LA: Yeah, put it this way, Hugh. Hannibal achieved only this. He was nearly 20 years with an army in Italy, and he destroyed two huge Roman armies. But all he was ever able to do was ride up to the walls of Rome and throw a spear over them. Rome had been inviolate for hundreds of years, and was the symbol of stability in the world. And then these Visigoths came down from the north, took the city, and raped and pillaged and burned. And so that was a change in the structure of civilization.

HH: Now I’m curious if you think an event like 9/11 has a similar civilizational traumatic effect, even though we’re back, and they rebuilt the tower, and our GDP is great, but nevertheless, nothing like that had ever happened to us before, Larry Arnn. Pearl Harbor was far away in the middle of the ocean and we were shocked, but we were never threatened. What do you think? Any kind of trauma that lasts from such an event?

LA: I do think that, and I’ll tell you why I think it. Winston Churchill figured out in 1898 that something was changing in war. The specific something was technology was becoming so powerful that our ability to destroy might in principle overcome our ability to build. And so whatever time it took to build those jet airplanes and the Twin Towers, it took less than an hour to destroy them and kill a large number of the people who were in them. And that means that if you just apply that principle more generally, you could see, you know, I mean, one of the things that went around, it hasn’t gone around much, because there hasn’t been another major killing/terrorist attack in the United States since that one. But they were saying things like you could put a device the size of a refrigerator, and you could ship it to some city and the city could be gone. And that means what use is there in building cities? That’s right, that kind of reflection is the conclusion that people could draw about the sack of Rome.

HH: And then Dr. Lehman, people start looking for somebody to blame, and they’re not going to be content on blaming the barbarians or al Qaeda. They’re going to look for someone else to blame. And Augustine is responding to that. And so the first people to blame were the Christians. That is not immediately intuitive to me as to why that would happen.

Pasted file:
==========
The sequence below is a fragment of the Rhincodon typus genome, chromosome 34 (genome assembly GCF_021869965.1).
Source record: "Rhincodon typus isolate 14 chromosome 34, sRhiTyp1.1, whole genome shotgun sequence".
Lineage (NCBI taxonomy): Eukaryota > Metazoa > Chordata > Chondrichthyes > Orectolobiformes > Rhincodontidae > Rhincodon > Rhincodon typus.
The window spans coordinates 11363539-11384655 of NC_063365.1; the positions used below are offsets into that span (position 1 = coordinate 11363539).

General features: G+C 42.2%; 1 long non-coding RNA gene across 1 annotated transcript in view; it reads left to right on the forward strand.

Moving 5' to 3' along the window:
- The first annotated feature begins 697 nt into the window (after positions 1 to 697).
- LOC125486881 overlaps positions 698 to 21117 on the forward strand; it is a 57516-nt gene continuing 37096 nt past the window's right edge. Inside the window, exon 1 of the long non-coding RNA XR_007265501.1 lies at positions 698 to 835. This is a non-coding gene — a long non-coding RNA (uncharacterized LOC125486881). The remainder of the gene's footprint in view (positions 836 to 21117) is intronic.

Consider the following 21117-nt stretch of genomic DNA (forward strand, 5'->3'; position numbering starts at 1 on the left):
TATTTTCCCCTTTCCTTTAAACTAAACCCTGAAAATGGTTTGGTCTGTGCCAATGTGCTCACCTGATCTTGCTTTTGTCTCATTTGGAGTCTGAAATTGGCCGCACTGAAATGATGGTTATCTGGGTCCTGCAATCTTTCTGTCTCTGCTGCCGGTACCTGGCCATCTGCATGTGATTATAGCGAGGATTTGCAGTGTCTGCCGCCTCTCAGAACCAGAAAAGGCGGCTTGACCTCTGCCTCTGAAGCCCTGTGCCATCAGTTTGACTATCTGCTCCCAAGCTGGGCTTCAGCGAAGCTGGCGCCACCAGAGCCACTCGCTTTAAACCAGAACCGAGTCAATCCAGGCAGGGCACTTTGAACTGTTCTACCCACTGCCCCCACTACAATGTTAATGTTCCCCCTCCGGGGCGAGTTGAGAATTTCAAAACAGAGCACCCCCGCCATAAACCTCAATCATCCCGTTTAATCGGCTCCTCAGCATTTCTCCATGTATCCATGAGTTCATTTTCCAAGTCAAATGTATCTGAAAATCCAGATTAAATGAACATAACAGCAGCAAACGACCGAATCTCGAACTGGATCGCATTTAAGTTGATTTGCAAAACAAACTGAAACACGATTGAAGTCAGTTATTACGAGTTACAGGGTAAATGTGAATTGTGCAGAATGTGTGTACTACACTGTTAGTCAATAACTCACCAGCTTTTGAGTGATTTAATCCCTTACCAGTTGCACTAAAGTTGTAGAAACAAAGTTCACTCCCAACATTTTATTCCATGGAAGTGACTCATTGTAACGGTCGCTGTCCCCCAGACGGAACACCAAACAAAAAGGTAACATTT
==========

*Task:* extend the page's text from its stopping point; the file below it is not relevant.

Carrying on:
JL: Well, in addition to the popular argument that I outlined before about, you know, infidelity to the Roman gods, that can only be taken so seriously, right, because we know that the pagan elite had long since abandoned any real belief in the Roman deities. And so you have writers such as Varro or Seneca and Cicero himself that all to one degree or another would dissemble. They publicly engaged in religious rituals, but privately, they certainly didn’t believe these things, and at times, even detested them. So the real problem, as many saw it, was that the rise of Christianity brought about a decline of public spiritedness, and divided the loyalties of Romans. So they were indirectly responsible for the deterioration of the Roman Empire by making it lose its nerve, if you will.

HH: Now I would gather that right now some liberals who are listening to this might argue, Dr. Arnn, I’ll direct this to you, that in fact, America was weakened by exactly the same kind of fundamentalism, and that the civic religion was undermined by the religious right rising up over the years. And I’ve heard similar arguments over similar movements over time, and then the religious right would argue that the secular absolutists on the left have done the same thing. Is there merit in any such sweeping indictment when things like barbarians and terrorists strike?

LA: Well, so let’s start with Augustine and then answer your question. On the one hand, Jesus Christ is a very different kind of deity than Jove or many of the pagan gods. He isn’t war-like in that way. And He’s the Prince of Peace. And so, and then also, His authority comes from right outside any possible political system, and He doesn’t establish one of His own. And so the Roman way was to incorporate the gods of the cities they conquered into the pantheon so that they became honored and worshipped by the city and protected by the city. And Christianity, like Judaism, is not amendable to that process. Well, what about now? First of all, Christianity does command turn the other cheek, but it does not command failing to defend the innocent from aggressors. And it’s just a fact that the American, the army of the United States of America is heavily Christian right now today, and it always has been.

HH: Yeah, and I will wonder, I’ll come back and ask after the break whether or not that is always been the case about the armed services, and if so, why.

— – — –